A Gal With A Plan

Heading into her senior year, Natalie had her heart set on performing professionally—and she never worried that her small stature would stand in her way. “No one has ever told me I was too short to do anything—well, except, of course, to be a Rockette!” she says. “In terms of concert dance, I feel as though the current trend is a more diverse look, where there is no one ‘type’ that all dancers in a company need to be.” Assuming she could be potentially auditioning for six months to a year before landing a company gig, she had a backup plan: to start grad school at Hofstra. “My plan was to audition in between my classes and cross my fingers and hope for the best,” she says.


But instead, during spring semester of her senior year, Natalie spotted a GJDC audition flyer on a Hofstra bulletin board, and though she’d never seen the company perform, she remembered Gus Giordano’s classical jazz style from taking convention classes from him as a kid. She also knew Lindsey Leduc Brenner, a Hofstra alumna who had joined GJDC. So Natalie hopped on the train into Manhattan for her first professional audition ever, and after some partnering, improv, repertory and enduring several cuts, she was one of seven dancers remaining. To her surprise, two months later she was offered a spot in G2. She faced a huge decision: whether or not to move halfway across the country to a city she had never visited to join a company that—despite a glowing international reputation—she had never actually seen perform. “But it wasn’t that hard of a decision to make,” she says. “I knew how big of an opportunity it was and how amazing it was that it came up this soon. I would be an outright fool not to [take it].”

Making It Work

Landing an apprentice or second company spot is a recent grad’s dream—but one harsh reality is that more often than not, it’s also unpaid. Though G2 dancers aren’t paid for company class or understudying the main company during rehearsal—which makes up more than half of their workday—they are paid for performances. The primary performing opportunity is presenting a lecture-demonstration, “Jazz Dance Through the Decades,” several times a year at Chicago-area schools. “[The performance] takes you from the ’20s all the way up until the present day to show how jazz evolved and changed,” from the Charleston in flapper dresses to high-energy swing and disco, Natalie explains. Other performance opportunities have included the Jazz Dance World Congress and Ravinia, a prominent outdoor arts festival, plus the annual spring Giordano on Giordano show, when main company members choreograph on G2 dancers and scholarship students.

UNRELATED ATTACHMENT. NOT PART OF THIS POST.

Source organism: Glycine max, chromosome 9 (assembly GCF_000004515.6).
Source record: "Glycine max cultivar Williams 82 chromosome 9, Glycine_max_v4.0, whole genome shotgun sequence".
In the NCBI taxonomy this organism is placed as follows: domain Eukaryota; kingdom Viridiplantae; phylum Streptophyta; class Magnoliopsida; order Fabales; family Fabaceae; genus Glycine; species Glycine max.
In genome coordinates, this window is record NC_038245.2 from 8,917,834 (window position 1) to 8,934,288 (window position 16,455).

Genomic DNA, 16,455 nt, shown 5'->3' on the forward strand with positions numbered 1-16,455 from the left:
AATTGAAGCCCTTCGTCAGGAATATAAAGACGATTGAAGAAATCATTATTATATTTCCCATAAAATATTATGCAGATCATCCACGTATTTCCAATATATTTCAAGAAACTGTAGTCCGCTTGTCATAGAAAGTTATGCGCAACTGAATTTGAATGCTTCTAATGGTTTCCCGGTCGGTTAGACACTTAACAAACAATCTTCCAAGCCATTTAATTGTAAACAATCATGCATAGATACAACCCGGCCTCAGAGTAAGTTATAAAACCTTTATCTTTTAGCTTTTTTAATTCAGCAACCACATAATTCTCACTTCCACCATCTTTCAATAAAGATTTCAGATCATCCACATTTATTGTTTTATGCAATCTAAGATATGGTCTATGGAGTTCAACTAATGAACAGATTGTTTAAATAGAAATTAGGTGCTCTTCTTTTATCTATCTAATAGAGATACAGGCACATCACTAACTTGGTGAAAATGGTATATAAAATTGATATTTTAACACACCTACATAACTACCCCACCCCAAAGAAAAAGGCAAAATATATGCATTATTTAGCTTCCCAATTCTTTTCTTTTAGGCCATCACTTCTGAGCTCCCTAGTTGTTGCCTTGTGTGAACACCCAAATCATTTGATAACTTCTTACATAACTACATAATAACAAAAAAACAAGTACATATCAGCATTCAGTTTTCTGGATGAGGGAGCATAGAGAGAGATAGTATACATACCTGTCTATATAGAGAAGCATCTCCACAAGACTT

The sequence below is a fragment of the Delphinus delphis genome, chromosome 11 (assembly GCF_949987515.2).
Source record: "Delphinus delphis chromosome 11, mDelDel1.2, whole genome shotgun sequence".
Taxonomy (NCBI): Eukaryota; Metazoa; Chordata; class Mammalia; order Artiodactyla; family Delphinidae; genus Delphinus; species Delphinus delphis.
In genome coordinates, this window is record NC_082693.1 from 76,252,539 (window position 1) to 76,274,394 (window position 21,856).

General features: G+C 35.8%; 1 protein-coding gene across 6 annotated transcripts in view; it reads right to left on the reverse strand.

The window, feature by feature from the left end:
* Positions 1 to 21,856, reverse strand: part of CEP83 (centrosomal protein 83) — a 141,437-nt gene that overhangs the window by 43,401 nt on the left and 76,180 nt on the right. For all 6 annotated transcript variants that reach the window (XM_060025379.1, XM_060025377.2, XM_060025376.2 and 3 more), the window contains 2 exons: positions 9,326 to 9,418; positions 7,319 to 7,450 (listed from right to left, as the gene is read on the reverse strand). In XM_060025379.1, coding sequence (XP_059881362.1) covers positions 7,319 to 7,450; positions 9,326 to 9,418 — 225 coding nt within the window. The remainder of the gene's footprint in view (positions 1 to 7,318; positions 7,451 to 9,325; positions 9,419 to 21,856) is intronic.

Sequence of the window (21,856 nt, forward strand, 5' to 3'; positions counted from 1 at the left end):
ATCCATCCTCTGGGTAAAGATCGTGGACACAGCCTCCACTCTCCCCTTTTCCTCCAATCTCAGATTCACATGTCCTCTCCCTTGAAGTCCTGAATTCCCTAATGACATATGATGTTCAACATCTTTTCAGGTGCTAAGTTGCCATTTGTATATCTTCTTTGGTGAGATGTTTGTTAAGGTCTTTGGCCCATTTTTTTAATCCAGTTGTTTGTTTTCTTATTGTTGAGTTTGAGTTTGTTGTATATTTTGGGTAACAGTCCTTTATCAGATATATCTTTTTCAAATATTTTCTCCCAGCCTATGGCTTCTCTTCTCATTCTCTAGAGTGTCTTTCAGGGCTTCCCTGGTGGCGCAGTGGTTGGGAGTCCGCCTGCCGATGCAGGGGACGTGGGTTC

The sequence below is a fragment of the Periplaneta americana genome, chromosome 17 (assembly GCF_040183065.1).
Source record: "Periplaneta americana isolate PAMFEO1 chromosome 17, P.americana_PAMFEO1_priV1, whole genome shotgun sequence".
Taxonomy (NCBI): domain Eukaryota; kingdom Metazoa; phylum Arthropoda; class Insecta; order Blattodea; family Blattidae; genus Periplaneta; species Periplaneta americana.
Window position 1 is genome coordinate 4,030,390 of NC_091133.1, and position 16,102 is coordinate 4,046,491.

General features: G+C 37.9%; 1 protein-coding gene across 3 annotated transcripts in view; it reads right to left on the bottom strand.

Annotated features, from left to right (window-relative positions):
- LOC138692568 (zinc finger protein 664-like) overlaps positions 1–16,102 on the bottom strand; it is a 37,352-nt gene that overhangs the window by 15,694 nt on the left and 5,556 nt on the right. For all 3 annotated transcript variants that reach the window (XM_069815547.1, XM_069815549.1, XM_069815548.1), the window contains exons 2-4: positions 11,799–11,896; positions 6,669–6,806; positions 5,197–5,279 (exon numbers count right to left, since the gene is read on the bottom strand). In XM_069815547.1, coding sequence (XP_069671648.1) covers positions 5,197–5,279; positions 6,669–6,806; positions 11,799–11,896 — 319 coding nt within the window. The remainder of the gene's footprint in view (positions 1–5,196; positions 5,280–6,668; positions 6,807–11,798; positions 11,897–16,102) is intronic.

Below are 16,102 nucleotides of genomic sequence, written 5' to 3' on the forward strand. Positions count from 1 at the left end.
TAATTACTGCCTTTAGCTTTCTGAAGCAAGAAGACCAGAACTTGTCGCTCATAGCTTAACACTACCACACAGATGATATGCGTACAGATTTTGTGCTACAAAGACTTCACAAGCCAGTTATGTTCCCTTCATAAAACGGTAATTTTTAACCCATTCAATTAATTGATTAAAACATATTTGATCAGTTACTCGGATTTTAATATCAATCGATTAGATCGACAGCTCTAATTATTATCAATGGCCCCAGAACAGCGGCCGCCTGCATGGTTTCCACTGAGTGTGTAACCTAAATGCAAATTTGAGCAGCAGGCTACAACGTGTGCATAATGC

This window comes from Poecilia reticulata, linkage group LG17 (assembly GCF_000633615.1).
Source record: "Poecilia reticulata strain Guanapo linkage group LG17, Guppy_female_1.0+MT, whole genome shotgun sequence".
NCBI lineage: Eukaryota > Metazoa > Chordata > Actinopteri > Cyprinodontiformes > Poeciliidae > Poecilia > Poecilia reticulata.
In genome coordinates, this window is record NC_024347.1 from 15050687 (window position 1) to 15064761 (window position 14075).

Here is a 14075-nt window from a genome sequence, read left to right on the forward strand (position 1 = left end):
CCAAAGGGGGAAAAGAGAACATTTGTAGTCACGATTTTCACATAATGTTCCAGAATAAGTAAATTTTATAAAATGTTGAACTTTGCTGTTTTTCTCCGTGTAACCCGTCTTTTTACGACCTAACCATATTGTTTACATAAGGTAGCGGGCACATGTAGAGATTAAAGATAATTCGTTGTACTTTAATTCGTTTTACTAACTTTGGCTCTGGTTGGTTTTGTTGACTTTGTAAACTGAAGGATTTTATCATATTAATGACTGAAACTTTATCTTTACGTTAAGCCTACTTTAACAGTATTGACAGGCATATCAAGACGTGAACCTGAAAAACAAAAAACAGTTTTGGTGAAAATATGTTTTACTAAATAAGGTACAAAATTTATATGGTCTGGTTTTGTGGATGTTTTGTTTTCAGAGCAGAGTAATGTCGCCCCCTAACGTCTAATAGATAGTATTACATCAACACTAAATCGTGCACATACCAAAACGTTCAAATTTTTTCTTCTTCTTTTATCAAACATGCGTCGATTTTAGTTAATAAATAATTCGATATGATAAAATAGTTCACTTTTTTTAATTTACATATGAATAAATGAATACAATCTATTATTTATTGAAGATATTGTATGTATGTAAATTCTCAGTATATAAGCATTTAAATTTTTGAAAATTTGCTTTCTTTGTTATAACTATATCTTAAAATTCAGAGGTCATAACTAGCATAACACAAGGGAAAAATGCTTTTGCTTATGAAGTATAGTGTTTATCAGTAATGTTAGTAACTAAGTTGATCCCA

It also helps that Giordano has a renowned school affiliated with the company, and therefore built-in teaching opportunities. With some help from her parents and a job waiting tables, Natalie was able to get by until she lined up a steady teaching schedule.

In early 2008, Natalie had established enough teaching work that she was able to quit her serving job—a rite of passage in the life of a professional dancer.

What’s Next?

Like every understudy, Natalie waits with bated battement for the opportunity to step into her favorite piece. “I would give my fingernails to do Prey,” she says. Set to Kodo drum music, it’s an extremely physical group piece with daring partnering choreographed by Ron de Jesus. “I get excited just marking through it in rehearsal. You can’t possibly do the movements of Prey without feeling something,” she says. “It’s impossible. I’m sure of it.”


As you read this, Natalie and the company are preparing for their annual fall engagement, which this year has a distinct “celebration of life” theme and includes a revival of Giordano Moves, a 2005 tribute to Gus Giordano’s classic choreography.


As for the future, it’s not tough to guess what Natalie aspires to—it’s what nearly every second-company member covets: a spot in the main company. “That’s what I want, but I know you’ve gotta put the work in and you’ve gotta learn,” she says. “But that’s what I’m hoping my next step will be.”